Cue Hajime Tonkatsu and Ramen. Located at a suburban neighbourhood, it is a likeable space with a more modest menu, compared to Tampopo. The menu is neat and concise - covering tonkotsu, ramen, dons and side dishes - the chef is clearly focusing on what they are good at.
One of the starters that we ordered was the croquette. A potato and pork mash encased with a light panko-breadcrumbed batter. It immediately reminded of of a childhood snack my parents used to get. We were off to a good start.
Blessed with a smoky aroma, one wonders why people don't invest more time in roasting edamame. That wouldn’t be the first time you have tried edamame but it will be the first time you think to yourself, Mmm, I could actually get on board with edamame.
We ordered the Chashu Ramen for the boys. It was pleasing and serviceable. Perhaps because I am not a ramen person, this was pleasant. Just pleasant.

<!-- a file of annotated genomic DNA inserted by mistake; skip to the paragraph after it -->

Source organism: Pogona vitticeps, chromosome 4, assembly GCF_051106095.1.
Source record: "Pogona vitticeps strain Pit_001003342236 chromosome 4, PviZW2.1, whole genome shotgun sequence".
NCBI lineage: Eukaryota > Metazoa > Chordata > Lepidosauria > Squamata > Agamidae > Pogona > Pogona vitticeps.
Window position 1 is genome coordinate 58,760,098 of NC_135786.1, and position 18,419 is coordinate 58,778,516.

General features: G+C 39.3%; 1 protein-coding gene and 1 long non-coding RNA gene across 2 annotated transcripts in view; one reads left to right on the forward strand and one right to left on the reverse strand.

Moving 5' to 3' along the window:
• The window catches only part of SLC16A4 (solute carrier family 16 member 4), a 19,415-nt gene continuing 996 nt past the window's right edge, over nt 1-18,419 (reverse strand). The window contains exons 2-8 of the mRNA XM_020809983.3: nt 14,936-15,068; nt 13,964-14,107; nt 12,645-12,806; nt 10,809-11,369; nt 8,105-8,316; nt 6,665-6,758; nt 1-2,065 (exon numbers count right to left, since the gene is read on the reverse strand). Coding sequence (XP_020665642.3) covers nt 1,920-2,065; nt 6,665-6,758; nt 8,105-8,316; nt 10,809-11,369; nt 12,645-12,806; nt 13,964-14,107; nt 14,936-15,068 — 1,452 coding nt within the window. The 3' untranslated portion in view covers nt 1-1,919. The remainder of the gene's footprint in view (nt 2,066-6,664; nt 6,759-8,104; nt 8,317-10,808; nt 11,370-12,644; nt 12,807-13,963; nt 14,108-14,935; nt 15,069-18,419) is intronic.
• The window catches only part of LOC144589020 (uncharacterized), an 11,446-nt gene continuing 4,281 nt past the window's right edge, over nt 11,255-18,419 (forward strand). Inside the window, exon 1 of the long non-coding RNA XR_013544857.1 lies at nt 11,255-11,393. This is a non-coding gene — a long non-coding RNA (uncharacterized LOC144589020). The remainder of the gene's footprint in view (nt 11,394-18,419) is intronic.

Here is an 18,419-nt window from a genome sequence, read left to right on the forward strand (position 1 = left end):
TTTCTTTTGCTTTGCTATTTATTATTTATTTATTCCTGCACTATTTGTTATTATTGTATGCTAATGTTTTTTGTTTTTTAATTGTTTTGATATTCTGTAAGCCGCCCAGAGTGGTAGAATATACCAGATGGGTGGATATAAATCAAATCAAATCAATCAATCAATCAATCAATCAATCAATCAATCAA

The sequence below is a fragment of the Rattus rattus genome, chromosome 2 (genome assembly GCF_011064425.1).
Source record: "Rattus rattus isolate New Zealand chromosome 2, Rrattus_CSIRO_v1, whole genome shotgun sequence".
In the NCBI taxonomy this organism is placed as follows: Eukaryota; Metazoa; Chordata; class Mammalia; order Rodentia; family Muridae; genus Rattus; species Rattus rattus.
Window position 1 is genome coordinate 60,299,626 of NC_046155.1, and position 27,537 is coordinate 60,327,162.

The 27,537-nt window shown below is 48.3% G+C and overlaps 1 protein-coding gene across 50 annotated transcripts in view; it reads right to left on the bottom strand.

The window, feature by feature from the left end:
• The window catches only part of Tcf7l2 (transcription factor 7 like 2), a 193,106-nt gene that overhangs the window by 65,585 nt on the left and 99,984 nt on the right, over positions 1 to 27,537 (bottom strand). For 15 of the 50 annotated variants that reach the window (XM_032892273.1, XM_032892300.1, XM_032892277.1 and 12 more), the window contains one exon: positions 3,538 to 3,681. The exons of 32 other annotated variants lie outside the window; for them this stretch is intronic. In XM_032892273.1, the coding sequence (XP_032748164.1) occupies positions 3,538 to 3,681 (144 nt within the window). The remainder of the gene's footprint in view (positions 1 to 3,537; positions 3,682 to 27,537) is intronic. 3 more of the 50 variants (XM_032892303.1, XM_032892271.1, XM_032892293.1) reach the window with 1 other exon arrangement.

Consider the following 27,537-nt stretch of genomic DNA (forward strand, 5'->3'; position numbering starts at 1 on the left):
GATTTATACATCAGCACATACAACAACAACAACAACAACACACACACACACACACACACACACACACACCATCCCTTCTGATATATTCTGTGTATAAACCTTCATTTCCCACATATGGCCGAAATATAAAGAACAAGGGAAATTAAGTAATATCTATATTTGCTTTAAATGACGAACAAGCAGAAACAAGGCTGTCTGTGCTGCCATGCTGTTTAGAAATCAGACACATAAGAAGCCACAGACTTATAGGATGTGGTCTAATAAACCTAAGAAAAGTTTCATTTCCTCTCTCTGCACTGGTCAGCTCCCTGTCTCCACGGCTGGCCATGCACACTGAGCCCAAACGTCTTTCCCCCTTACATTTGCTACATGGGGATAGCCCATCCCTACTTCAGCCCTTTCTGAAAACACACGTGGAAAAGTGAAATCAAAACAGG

KW had their special Ebi Ramen and topped it with a tasty egg. I was quite blown away by how it tasted almost like our local Prawn Noodle Soup.
Coming here and not ordering tonkotsu is like committing a hate crime. Do you not love babies, cuddly koalas and crispy thingies?
I order the Premium Pork Loin, which was gloriously fatty and tender. This was a thing of beauty. Every bite consisted of a flitter-like crunch that broke away to reveal juicy fatty insides. Truly quite spot on in terms of consistency and taste, the price point ($19.90) was easy to swallow too. I didn't try the other tonkotsu options but I would highly suggest go
pig big or go home.
What I really liked was how they handled their rice, which was imported from Niigata region in Japan. Full-bodied and puffy. Permission to forgo your Paleo diet.
Similar to Tampopo, the accompanying soup is a Tonjiru Soup, that is made from tonkotsu broth simmered with a hint of yuzu. Given I am not a miso person, this was a much-welcomed change.